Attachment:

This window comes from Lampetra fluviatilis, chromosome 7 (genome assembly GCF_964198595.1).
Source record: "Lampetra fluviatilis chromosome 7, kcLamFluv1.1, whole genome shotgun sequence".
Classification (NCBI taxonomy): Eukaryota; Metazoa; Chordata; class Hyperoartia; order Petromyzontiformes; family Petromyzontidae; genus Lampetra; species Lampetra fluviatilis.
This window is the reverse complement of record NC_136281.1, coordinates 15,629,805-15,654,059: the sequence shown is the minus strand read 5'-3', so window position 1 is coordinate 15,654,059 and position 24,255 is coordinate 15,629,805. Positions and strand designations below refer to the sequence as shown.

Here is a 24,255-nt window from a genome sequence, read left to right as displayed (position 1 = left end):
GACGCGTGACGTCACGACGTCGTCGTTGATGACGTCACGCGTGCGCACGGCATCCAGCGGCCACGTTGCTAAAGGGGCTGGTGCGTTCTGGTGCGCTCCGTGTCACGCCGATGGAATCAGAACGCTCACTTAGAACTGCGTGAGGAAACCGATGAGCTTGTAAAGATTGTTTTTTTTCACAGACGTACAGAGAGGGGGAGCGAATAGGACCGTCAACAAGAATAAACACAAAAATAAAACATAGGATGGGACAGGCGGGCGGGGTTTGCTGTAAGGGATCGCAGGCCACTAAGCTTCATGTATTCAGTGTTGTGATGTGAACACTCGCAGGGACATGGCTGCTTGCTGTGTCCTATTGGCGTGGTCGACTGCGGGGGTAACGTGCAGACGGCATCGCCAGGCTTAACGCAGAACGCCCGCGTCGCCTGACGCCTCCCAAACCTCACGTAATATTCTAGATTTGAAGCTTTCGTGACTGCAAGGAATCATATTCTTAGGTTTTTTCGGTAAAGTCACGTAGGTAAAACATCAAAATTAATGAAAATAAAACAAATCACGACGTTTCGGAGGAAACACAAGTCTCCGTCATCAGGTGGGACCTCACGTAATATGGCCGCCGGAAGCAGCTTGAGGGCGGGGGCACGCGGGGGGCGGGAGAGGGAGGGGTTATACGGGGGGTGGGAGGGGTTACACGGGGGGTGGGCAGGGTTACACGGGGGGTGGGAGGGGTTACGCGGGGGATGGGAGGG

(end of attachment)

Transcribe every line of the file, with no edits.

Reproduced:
This window comes from Lampetra fluviatilis, chromosome 7 (genome assembly GCF_964198595.1).
Source record: "Lampetra fluviatilis chromosome 7, kcLamFluv1.1, whole genome shotgun sequence".
Classification (NCBI taxonomy): Eukaryota; Metazoa; Chordata; class Hyperoartia; order Petromyzontiformes; family Petromyzontidae; genus Lampetra; species Lampetra fluviatilis.
This window is the reverse complement of record NC_136281.1, coordinates 15,629,805-15,654,059: the sequence shown is the minus strand read 5'-3', so window position 1 is coordinate 15,654,059 and position 24,255 is coordinate 15,629,805. Positions and strand designations below refer to the sequence as shown.

Here is a 24,255-nt window from a genome sequence, read left to right as displayed (position 1 = left end):
GACGCGTGACGTCACGACGTCGTCGTTGATGACGTCACGCGTGCGCACGGCATCCAGCGGCCACGTTGCTAAAGGGGCTGGTGCGTTCTGGTGCGCTCCGTGTCACGCCGATGGAATCAGAACGCTCACTTAGAACTGCGTGAGGAAACCGATGAGCTTGTAAAGATTGTTTTTTTTCACAGACGTACAGAGAGGGGGAGCGAATAGGACCGTCAACAAGAATAAACACAAAAATAAAACATAGGATGGGACAGGCGGGCGGGGTTTGCTGTAAGGGATCGCAGGCCACTAAGCTTCATGTATTCAGTGTTGTGATGTGAACACTCGCAGGGACATGGCTGCTTGCTGTGTCCTATTGGCGTGGTCGACTGCGGGGGTAACGTGCAGACGGCATCGCCAGGCTTAACGCAGAACGCCCGCGTCGCCTGACGCCTCCCAAACCTCACGTAATATTCTAGATTTGAAGCTTTCGTGACTGCAAGGAATCATATTCTTAGGTTTTTTCGGTAAAGTCACGTAGGTAAAACATCAAAATTAATGAAAATAAAACAAATCACGACGTTTCGGAGGAAACACAAGTCTCCGTCATCAGGTGGGACCTCACGTAATATGGCCGCCGGAAGCAGCTTGAGGGCGGGGGCACGCGGGGGGCGGGAGAGGGAGGGGTTATACGGGGGGTGGGAGGGGTTACACGGGGGGTGGGCAGGGTTACACGGGGGGTGGGAGGGGTTACGCGGGGGATGGGAGGG